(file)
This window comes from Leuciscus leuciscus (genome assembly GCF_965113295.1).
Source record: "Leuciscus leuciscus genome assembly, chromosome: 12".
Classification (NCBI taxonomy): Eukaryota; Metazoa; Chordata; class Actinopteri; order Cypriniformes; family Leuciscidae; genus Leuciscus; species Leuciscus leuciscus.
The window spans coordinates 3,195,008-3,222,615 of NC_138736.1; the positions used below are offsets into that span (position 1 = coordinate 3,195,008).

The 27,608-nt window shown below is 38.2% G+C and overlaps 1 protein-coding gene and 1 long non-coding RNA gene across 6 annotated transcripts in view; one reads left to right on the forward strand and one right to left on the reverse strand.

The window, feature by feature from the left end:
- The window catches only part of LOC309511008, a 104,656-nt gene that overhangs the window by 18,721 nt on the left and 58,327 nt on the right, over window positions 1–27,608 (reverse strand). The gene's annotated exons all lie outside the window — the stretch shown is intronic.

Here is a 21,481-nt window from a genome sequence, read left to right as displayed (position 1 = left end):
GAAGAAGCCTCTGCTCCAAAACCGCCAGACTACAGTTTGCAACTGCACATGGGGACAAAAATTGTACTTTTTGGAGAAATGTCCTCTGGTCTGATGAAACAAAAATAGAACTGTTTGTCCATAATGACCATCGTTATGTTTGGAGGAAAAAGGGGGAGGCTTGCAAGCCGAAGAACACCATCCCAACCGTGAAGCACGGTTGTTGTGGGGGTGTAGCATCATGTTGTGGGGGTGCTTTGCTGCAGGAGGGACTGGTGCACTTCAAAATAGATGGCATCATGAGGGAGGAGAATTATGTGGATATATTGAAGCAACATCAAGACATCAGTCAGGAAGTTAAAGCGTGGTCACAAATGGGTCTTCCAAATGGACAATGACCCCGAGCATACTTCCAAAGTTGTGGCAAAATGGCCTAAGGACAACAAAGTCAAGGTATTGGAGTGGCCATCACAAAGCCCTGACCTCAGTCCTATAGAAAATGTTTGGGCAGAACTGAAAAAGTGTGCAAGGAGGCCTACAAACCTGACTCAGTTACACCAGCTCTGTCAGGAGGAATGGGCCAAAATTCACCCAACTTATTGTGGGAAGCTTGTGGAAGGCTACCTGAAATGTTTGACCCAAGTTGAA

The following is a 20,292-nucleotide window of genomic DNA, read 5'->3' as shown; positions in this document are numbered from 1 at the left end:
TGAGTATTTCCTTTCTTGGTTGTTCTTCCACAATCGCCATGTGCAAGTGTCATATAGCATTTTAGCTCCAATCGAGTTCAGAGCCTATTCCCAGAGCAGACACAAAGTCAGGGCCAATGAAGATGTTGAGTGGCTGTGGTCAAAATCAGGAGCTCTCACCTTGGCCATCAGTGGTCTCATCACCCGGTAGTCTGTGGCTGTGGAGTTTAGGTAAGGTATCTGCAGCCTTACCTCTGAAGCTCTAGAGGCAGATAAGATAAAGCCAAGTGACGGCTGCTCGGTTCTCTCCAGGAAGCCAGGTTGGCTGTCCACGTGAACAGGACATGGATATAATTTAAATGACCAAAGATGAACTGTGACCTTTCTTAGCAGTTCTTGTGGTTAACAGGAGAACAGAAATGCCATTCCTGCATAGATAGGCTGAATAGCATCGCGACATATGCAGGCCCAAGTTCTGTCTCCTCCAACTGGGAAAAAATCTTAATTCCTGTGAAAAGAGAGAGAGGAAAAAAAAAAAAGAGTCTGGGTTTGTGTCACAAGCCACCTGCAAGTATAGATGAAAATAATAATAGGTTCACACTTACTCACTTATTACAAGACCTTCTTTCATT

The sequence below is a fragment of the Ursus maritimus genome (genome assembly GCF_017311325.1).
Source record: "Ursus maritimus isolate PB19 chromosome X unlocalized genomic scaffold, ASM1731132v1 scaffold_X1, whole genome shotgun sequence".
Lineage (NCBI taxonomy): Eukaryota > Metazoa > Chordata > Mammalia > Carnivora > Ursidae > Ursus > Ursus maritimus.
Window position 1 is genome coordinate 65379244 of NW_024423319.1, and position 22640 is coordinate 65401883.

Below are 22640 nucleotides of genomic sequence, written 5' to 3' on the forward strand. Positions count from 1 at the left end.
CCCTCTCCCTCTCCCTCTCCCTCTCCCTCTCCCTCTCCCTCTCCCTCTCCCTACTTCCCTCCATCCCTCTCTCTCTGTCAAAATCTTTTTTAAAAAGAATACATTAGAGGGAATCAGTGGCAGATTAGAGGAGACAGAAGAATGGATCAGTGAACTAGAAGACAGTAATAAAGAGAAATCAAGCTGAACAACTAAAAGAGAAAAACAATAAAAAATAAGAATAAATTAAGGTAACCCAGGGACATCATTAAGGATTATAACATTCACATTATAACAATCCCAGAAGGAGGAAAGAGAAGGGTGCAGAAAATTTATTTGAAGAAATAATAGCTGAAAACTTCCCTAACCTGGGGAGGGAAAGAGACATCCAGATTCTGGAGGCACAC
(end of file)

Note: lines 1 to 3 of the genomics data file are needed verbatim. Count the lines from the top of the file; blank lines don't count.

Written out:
This window comes from Leuciscus leuciscus (genome assembly GCF_965113295.1).
Source record: "Leuciscus leuciscus genome assembly, chromosome: 12".
Classification (NCBI taxonomy): Eukaryota; Metazoa; Chordata; class Actinopteri; order Cypriniformes; family Leuciscidae; genus Leuciscus; species Leuciscus leuciscus.